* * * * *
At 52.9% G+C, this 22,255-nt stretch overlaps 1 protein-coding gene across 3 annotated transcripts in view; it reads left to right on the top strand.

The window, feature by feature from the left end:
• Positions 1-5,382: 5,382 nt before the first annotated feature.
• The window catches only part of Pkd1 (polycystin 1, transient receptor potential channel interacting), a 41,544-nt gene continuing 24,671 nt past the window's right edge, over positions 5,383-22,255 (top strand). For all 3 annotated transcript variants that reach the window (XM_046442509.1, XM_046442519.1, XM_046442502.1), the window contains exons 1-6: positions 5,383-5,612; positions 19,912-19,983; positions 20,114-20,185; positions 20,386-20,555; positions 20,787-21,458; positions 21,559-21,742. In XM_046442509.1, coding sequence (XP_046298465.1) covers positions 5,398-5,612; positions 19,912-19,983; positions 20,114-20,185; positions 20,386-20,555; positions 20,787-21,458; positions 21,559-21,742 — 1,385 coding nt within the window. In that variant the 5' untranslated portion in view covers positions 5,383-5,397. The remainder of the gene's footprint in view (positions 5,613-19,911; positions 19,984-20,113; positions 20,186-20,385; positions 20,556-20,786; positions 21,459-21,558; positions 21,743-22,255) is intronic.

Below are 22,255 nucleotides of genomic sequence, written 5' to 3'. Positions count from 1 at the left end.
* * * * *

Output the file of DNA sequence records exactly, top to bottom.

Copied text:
At 52.9% G+C, this 22,255-nt stretch overlaps 1 protein-coding gene across 3 annotated transcripts in view; it reads left to right on the top strand.

The window, feature by feature from the left end:
• Positions 1-5,382: 5,382 nt before the first annotated feature.
• The window catches only part of Pkd1 (polycystin 1, transient receptor potential channel interacting), a 41,544-nt gene continuing 24,671 nt past the window's right edge, over positions 5,383-22,255 (top strand). For all 3 annotated transcript variants that reach the window (XM_046442509.1, XM_046442519.1, XM_046442502.1), the window contains exons 1-6: positions 5,383-5,612; positions 19,912-19,983; positions 20,114-20,185; positions 20,386-20,555; positions 20,787-21,458; positions 21,559-21,742. In XM_046442509.1, coding sequence (XP_046298465.1) covers positions 5,398-5,612; positions 19,912-19,983; positions 20,114-20,185; positions 20,386-20,555; positions 20,787-21,458; positions 21,559-21,742 — 1,385 coding nt within the window. In that variant the 5' untranslated portion in view covers positions 5,383-5,397. The remainder of the gene's footprint in view (positions 5,613-19,911; positions 19,984-20,113; positions 20,186-20,385; positions 20,556-20,786; positions 21,459-21,558; positions 21,743-22,255) is intronic.

Below are 22,255 nucleotides of genomic sequence, written 5' to 3'. Positions count from 1 at the left end.